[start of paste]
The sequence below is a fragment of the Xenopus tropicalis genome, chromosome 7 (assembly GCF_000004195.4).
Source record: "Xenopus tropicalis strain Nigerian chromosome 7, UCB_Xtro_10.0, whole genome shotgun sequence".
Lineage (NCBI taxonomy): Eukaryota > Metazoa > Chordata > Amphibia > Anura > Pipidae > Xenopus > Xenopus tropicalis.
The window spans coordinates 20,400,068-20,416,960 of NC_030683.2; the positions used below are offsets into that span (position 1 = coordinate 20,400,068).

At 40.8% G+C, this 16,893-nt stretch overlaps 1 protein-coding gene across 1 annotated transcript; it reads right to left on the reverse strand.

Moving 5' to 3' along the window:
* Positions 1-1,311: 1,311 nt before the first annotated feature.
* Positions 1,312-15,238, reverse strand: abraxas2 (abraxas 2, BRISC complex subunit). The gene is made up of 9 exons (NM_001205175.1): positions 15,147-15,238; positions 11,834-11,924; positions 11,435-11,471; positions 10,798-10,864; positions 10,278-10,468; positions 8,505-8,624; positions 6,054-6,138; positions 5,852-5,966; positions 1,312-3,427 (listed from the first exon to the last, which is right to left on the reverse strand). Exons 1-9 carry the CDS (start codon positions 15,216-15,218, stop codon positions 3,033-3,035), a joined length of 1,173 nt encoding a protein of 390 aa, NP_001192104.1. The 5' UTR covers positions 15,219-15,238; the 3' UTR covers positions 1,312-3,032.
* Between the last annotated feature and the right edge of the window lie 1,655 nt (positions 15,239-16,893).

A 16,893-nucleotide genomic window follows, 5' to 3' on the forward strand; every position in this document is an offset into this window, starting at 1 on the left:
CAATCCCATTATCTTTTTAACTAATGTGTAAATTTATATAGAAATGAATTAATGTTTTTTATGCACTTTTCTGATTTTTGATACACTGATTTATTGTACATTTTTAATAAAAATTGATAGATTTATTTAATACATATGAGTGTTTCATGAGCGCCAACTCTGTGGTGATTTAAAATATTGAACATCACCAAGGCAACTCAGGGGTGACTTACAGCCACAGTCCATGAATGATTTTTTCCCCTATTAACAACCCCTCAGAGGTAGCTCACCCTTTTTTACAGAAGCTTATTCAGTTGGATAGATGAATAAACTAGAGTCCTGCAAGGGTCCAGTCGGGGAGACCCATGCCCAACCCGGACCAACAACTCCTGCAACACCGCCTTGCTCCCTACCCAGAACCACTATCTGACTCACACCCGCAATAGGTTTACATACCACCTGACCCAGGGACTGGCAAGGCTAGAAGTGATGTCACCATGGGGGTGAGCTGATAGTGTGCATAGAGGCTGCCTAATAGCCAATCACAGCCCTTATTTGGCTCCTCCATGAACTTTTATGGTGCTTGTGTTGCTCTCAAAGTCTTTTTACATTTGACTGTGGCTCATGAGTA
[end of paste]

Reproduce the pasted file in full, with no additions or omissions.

The sequence below is a fragment of the Xenopus tropicalis genome, chromosome 7 (assembly GCF_000004195.4).
Source record: "Xenopus tropicalis strain Nigerian chromosome 7, UCB_Xtro_10.0, whole genome shotgun sequence".
Lineage (NCBI taxonomy): Eukaryota > Metazoa > Chordata > Amphibia > Anura > Pipidae > Xenopus > Xenopus tropicalis.
The window spans coordinates 20,400,068-20,416,960 of NC_030683.2; the positions used below are offsets into that span (position 1 = coordinate 20,400,068).

At 40.8% G+C, this 16,893-nt stretch overlaps 1 protein-coding gene across 1 annotated transcript; it reads right to left on the reverse strand.

Moving 5' to 3' along the window:
* Positions 1-1,311: 1,311 nt before the first annotated feature.
* Positions 1,312-15,238, reverse strand: abraxas2 (abraxas 2, BRISC complex subunit). The gene is made up of 9 exons (NM_001205175.1): positions 15,147-15,238; positions 11,834-11,924; positions 11,435-11,471; positions 10,798-10,864; positions 10,278-10,468; positions 8,505-8,624; positions 6,054-6,138; positions 5,852-5,966; positions 1,312-3,427 (listed from the first exon to the last, which is right to left on the reverse strand). Exons 1-9 carry the CDS (start codon positions 15,216-15,218, stop codon positions 3,033-3,035), a joined length of 1,173 nt encoding a protein of 390 aa, NP_001192104.1. The 5' UTR covers positions 15,219-15,238; the 3' UTR covers positions 1,312-3,032.
* Between the last annotated feature and the right edge of the window lie 1,655 nt (positions 15,239-16,893).

A 16,893-nucleotide genomic window follows, 5' to 3' on the forward strand; every position in this document is an offset into this window, starting at 1 on the left:
CAATCCCATTATCTTTTTAACTAATGTGTAAATTTATATAGAAATGAATTAATGTTTTTTATGCACTTTTCTGATTTTTGATACACTGATTTATTGTACATTTTTAATAAAAATTGATAGATTTATTTAATACATATGAGTGTTTCATGAGCGCCAACTCTGTGGTGATTTAAAATATTGAACATCACCAAGGCAACTCAGGGGTGACTTACAGCCACAGTCCATGAATGATTTTTTCCCCTATTAACAACCCCTCAGAGGTAGCTCACCCTTTTTTACAGAAGCTTATTCAGTTGGATAGATGAATAAACTAGAGTCCTGCAAGGGTCCAGTCGGGGAGACCCATGCCCAACCCGGACCAACAACTCCTGCAACACCGCCTTGCTCCCTACCCAGAACCACTATCTGACTCACACCCGCAATAGGTTTACATACCACCTGACCCAGGGACTGGCAAGGCTAGAAGTGATGTCACCATGGGGGTGAGCTGATAGTGTGCATAGAGGCTGCCTAATAGCCAATCACAGCCCTTATTTGGCTCCTCCATGAACTTTTATGGTGCTTGTGTTGCTCTCAAAGTCTTTTTACATTTGACTGTGGCTCATGAGTA